Whether you knew it existed it or not, Popcorn Time made a difference in the ongoing debate about fee-based content available online. The app, which worked like the BitTorrent system without actually “storing” data on your PC or TV, became an internet sensation that set off a firestorm of debate. This firestorm eventually led to Popcorn Time’s demise. A day after many articles were written about it the site went down permanently.
The creators said in a statement that:
“Our huge reach gave us access to a lot of people, from newspapers to the creators of many sites and apps that had a huge global reach. We learned a lot from these people, especially that standing against an old fashioned industry has it’s own associated costs. Costs that no one should have to pay in any way, shape or form.”
The costs of continuing the service obviously outweighed any net benefit the company could have hoped for. At best, they would have had to fight in a courtroom for years on end while, at the same time, having to honor a cease and desist order that would have blanketed their customers access to content. With the added attention to its’ product, Popcorn Time sealed its’ own fate and that is the real crisis that exists in the current system: we can’t even talk about the problem.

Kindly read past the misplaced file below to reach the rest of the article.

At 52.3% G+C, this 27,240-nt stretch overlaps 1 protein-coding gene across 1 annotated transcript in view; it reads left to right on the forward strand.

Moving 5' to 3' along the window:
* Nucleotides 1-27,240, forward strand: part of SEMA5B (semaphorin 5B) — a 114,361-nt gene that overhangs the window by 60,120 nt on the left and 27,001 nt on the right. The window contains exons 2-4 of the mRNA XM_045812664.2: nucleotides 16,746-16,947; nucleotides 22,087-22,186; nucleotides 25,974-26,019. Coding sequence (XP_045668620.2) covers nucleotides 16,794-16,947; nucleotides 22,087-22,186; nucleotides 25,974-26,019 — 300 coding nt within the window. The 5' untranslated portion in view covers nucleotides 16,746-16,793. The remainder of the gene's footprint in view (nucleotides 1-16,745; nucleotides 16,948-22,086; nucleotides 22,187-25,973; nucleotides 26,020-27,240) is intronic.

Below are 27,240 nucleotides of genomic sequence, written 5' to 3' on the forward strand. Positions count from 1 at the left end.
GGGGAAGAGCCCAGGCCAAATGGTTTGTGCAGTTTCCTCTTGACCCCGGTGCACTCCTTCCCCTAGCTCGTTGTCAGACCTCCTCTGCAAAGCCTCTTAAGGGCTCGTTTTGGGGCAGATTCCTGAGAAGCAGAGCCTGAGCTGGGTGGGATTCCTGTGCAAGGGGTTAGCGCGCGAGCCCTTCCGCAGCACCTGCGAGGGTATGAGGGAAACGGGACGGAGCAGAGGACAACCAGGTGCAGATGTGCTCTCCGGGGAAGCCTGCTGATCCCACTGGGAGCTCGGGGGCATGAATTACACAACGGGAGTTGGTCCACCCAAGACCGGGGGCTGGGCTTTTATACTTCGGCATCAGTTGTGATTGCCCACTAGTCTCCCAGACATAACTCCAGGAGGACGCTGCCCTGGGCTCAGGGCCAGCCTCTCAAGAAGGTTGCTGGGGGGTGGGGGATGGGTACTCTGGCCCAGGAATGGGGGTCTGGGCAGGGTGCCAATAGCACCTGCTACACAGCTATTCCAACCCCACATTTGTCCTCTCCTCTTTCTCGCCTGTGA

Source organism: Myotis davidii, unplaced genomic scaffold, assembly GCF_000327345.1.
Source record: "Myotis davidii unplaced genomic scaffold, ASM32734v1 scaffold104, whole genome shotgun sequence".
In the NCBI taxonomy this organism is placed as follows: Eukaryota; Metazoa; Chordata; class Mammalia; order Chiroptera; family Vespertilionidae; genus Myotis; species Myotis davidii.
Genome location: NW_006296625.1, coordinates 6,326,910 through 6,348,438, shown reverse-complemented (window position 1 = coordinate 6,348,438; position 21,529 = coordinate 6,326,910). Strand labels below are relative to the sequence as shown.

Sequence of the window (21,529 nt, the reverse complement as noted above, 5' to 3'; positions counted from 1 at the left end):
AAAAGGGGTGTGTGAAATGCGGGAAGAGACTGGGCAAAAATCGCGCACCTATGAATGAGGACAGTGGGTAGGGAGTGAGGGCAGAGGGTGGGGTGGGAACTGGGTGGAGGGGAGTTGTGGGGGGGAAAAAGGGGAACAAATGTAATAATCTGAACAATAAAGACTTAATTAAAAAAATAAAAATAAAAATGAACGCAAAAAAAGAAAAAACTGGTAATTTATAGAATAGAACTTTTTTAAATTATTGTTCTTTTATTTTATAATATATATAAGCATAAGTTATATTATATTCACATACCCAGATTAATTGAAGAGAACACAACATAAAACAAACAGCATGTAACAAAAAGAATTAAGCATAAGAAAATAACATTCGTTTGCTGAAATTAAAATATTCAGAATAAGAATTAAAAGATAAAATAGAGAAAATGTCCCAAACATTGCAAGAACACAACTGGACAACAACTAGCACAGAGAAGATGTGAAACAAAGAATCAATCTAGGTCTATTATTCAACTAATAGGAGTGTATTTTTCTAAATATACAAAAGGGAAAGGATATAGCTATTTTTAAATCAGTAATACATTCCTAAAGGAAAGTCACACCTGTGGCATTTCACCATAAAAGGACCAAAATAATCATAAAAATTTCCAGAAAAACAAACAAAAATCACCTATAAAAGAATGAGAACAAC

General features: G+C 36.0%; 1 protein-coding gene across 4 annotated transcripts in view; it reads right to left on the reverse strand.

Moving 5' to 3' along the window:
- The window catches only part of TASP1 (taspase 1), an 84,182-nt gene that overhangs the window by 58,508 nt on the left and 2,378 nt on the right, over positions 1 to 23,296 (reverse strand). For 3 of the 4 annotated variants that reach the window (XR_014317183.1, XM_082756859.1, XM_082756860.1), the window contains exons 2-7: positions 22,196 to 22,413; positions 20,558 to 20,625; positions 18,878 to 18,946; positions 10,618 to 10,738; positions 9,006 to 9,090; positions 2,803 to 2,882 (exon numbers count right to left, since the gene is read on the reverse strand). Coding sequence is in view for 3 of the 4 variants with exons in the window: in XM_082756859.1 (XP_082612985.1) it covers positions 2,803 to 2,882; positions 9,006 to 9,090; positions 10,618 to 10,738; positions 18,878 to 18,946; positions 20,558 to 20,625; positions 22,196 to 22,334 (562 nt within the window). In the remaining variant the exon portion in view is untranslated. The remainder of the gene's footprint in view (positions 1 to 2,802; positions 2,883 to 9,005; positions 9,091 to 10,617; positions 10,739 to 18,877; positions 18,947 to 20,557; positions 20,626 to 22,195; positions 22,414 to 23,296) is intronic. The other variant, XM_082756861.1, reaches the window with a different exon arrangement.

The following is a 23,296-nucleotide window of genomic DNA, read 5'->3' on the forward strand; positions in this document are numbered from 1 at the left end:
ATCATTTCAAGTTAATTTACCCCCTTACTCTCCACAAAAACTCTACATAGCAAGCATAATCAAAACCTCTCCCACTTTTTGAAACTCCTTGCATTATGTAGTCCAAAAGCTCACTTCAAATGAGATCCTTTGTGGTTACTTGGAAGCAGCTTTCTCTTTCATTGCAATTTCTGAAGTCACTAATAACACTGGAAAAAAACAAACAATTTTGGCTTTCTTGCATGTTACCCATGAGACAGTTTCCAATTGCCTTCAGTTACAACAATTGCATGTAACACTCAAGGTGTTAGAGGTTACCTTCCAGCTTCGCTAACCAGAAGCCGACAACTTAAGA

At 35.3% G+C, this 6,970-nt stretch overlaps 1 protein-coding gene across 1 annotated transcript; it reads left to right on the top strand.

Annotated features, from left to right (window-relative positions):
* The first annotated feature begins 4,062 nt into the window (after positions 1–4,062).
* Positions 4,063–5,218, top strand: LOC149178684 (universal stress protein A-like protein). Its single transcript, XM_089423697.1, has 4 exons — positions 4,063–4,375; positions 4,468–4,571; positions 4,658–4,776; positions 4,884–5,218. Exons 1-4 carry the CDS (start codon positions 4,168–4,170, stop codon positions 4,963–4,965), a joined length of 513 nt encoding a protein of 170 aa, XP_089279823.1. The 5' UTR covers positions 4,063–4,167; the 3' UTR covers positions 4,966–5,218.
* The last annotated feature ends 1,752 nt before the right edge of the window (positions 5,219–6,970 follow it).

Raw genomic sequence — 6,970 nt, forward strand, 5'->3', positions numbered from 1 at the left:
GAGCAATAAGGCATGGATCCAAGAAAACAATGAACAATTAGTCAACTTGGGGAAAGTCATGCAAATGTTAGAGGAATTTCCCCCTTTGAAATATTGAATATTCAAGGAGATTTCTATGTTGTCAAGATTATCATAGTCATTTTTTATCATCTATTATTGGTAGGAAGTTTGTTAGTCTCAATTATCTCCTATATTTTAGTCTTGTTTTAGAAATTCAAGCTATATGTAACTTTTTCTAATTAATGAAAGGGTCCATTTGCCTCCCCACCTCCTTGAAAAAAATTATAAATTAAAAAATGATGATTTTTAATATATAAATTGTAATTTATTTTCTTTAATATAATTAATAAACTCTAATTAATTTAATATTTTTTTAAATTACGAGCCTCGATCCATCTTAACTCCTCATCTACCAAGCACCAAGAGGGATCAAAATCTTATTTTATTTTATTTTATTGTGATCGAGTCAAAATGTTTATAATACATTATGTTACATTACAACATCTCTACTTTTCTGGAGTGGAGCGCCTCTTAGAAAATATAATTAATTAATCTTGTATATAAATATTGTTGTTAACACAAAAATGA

In its’ statement Popcorn Time said something that should ring true to all artists in almost all professions:
“Piracy is not a people problem. It’s a service problem. A problem created by an industry that portrays innovation as a threat to their antique recipe to collect value. It seems to everyone that they just don’t care.”
This is the case with film and television as well as music and internet content providers. What started as an industry of innovation has become an industry fueled by fear and an agency that stands in avarice to progress so long as it means less competition for the fortunate few who control and benefit from the levers of power.